William Beckford 1760–1844

  • Ian McGowan
Part of the St. Martin’s Anthologies of English Literature book series (AEL)


A wealthy exotic, MP, and son of a Lord Mayor of London, Beckford spent two of his several periods on the Continent after sexual scandals (the second homosexual). On his return, he spent a fortune on his Gothic mansion, Fonthill Abbey in Wiltshire, whose huge octagonal tower collapsed shortly after its sale in 1822 for £300,000. His tower at the top of Lansdown Road, Bath, still stands. His travel books are overshadowed by Vathek (1786), written in French, and translated by Samuel Henley. This oriental tale relates the Caliph’s quest for knowledge and sensual experience through acts of barbarism described with a deadpan wit, which finally gives way to a horrific exposure of the price of forbidden knowledge. Here, Vathek’s mother Carathis prepares in the tower a sacrifice to the supernatural powers of the cruel Giaour. Morakanabad is his prime vizir, Bababalouk his chief eunuch.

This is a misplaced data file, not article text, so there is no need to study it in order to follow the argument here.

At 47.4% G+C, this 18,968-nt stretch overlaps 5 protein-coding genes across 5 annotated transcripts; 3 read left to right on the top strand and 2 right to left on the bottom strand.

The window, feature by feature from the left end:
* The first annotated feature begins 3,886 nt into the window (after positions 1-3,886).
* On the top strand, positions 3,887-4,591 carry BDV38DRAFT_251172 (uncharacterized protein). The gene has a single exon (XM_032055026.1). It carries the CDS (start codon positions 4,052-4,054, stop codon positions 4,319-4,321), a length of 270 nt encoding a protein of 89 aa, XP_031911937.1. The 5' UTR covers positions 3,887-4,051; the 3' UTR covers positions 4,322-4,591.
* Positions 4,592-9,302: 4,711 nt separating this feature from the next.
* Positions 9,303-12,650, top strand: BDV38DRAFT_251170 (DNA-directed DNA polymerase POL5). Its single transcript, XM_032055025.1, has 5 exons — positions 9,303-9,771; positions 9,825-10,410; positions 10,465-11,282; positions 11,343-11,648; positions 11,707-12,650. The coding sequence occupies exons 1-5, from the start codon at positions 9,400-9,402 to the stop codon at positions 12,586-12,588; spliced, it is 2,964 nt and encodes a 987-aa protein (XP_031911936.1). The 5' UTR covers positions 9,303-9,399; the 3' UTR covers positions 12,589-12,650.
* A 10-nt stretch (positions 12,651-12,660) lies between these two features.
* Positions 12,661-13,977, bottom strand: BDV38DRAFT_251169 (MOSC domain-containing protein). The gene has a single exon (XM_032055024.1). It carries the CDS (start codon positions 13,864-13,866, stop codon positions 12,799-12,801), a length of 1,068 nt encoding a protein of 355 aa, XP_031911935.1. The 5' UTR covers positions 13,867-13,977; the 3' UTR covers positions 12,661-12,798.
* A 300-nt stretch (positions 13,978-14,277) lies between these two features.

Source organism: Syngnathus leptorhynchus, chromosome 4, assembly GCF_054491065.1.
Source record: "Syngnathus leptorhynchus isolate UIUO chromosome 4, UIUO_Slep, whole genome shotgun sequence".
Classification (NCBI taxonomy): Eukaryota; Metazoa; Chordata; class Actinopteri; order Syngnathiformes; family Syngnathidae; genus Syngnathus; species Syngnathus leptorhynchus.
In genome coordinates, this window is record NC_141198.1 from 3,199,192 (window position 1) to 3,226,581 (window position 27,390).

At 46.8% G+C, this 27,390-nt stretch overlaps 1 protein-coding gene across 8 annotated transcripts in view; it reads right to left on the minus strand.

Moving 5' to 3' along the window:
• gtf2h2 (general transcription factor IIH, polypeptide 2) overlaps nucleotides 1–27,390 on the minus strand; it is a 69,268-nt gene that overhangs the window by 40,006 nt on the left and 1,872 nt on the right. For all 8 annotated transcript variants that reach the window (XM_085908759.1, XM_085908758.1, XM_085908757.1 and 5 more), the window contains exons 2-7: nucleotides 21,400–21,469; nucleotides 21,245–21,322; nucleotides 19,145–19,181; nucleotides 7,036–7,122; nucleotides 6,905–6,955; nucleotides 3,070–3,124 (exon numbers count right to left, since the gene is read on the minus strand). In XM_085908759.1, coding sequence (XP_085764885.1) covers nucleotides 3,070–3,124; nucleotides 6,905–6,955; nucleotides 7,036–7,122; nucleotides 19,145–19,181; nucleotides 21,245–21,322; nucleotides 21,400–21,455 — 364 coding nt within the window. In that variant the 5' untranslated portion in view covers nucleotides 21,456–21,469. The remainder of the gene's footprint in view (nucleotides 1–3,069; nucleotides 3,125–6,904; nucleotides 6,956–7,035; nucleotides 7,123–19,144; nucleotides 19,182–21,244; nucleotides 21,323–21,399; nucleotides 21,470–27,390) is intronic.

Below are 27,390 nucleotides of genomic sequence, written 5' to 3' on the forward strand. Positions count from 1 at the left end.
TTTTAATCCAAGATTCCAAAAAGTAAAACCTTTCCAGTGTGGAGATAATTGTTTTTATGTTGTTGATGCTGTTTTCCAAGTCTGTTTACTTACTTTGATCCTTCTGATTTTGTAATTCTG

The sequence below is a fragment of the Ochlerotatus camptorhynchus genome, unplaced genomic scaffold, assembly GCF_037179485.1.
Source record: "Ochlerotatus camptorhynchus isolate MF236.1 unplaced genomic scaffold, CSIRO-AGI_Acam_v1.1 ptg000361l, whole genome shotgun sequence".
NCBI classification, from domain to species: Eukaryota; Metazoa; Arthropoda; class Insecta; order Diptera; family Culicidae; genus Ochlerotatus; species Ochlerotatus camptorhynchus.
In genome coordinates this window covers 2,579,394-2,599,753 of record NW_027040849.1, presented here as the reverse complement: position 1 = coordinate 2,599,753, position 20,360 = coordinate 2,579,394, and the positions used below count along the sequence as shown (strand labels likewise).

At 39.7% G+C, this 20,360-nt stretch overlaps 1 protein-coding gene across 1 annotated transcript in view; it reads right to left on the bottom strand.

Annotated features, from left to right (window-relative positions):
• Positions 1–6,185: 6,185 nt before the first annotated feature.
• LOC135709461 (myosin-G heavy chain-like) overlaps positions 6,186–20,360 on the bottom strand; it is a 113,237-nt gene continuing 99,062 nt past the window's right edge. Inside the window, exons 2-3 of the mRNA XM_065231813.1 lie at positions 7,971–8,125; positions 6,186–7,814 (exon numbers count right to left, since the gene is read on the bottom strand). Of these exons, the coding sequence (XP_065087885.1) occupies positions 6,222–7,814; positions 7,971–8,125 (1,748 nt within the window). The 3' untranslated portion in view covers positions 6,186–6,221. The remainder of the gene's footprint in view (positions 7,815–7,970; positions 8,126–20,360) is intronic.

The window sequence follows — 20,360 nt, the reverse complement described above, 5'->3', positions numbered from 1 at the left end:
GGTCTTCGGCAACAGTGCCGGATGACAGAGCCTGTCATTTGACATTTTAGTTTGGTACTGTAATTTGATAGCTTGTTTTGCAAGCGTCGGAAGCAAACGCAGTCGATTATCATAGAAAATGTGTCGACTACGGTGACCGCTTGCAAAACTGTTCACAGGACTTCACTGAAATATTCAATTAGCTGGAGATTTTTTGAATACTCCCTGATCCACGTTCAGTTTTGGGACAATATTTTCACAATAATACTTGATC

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© Palgrave Macmillan, a division of Nature America Inc. 1989

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  • Ian McGowan

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